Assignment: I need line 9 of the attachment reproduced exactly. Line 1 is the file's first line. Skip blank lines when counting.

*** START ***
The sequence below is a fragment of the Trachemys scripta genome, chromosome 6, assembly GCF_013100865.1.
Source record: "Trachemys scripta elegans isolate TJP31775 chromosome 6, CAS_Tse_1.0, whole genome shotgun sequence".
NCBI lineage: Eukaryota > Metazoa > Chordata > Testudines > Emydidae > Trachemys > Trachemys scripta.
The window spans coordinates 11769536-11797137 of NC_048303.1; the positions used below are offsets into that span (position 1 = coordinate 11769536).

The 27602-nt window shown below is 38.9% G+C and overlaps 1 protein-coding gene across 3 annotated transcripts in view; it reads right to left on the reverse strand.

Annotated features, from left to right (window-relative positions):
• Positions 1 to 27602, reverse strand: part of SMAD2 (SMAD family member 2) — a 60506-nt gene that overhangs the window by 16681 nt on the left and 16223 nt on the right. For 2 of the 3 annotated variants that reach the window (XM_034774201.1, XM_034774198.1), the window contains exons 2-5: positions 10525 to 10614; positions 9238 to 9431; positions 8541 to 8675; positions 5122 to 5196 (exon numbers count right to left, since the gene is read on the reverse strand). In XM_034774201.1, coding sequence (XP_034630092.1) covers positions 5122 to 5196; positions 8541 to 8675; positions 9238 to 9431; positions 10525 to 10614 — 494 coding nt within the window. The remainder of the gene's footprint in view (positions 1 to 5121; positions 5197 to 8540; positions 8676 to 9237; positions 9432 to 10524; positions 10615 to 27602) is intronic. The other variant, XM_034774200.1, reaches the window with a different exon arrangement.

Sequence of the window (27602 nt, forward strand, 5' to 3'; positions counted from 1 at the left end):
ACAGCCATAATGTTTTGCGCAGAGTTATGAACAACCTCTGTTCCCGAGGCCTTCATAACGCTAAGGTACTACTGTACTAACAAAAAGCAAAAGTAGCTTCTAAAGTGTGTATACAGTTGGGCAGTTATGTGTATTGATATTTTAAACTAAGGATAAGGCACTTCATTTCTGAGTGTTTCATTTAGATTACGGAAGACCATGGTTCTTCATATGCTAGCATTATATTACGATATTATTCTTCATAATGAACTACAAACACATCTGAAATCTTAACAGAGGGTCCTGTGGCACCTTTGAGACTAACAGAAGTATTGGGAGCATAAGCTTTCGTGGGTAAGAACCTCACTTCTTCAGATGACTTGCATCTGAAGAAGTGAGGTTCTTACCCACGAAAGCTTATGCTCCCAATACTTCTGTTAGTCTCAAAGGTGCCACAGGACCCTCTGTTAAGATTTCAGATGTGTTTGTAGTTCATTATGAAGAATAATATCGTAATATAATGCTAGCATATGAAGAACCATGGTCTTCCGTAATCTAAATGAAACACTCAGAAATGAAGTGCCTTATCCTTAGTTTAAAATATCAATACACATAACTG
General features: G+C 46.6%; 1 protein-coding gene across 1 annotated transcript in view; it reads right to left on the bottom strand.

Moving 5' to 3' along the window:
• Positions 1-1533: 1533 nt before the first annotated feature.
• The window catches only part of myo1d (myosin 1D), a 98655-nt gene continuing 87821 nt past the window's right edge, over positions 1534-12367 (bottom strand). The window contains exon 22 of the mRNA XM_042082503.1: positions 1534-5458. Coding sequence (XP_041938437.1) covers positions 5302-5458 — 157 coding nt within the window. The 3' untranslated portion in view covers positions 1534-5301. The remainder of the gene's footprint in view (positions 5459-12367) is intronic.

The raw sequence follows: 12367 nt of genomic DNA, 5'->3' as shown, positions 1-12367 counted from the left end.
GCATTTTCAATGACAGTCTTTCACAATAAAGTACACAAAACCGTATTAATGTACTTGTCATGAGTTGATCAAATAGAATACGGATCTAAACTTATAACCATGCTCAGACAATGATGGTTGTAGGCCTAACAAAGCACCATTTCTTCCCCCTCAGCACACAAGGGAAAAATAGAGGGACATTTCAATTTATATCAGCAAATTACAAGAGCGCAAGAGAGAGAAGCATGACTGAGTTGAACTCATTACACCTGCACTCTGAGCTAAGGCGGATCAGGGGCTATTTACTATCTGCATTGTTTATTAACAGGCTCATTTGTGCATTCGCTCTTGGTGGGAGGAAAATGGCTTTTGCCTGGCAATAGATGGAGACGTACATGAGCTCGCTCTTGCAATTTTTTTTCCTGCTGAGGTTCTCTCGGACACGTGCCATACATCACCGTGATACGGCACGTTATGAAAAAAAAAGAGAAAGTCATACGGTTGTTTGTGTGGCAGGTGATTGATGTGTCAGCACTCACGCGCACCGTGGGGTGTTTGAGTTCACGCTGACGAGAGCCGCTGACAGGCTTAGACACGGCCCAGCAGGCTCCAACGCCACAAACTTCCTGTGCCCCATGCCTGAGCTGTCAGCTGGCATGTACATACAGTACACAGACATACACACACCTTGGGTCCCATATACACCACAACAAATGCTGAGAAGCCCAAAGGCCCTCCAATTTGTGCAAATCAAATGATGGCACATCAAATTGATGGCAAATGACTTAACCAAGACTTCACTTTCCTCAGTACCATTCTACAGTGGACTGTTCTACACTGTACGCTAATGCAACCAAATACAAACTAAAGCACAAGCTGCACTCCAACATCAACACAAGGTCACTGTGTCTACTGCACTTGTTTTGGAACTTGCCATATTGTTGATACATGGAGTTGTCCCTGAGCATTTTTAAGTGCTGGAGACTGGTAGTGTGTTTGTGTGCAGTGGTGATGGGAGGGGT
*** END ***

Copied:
ACAGCCATAATGTTTTGCGCAGAGTTATGAACAACCTCTGTTCCCGAGGCCTTCATAACGCTAAGGTACTACTGTACTAACAAAAAGCAAAAGTAGCTTCTAAAGTGTGTATACAGTTGGGCAGTTATGTGTATTGATATTTTAAACTAAGGATAAGGCACTTCATTTCTGAGTGTTTCATTTAGATTACGGAAGACCATGGTTCTTCATATGCTAGCATTATATTACGATATTATTCTTCATAATGAACTACAAACACATCTGAAATCTTAACAGAGGGTCCTGTGGCACCTTTGAGACTAACAGAAGTATTGGGAGCATAAGCTTTCGTGGGTAAGAACCTCACTTCTTCAGATGACTTGCATCTGAAGAAGTGAGGTTCTTACCCACGAAAGCTTATGCTCCCAATACTTCTGTTAGTCTCAAAGGTGCCACAGGACCCTCTGTTAAGATTTCAGATGTGTTTGTAGTTCATTATGAAGAATAATATCGTAATATAATGCTAGCATATGAAGAACCATGGTCTTCCGTAATCTAAATGAAACACTCAGAAATGAAGTGCCTTATCCTTAGTTTAAAATATCAATACACATAACTG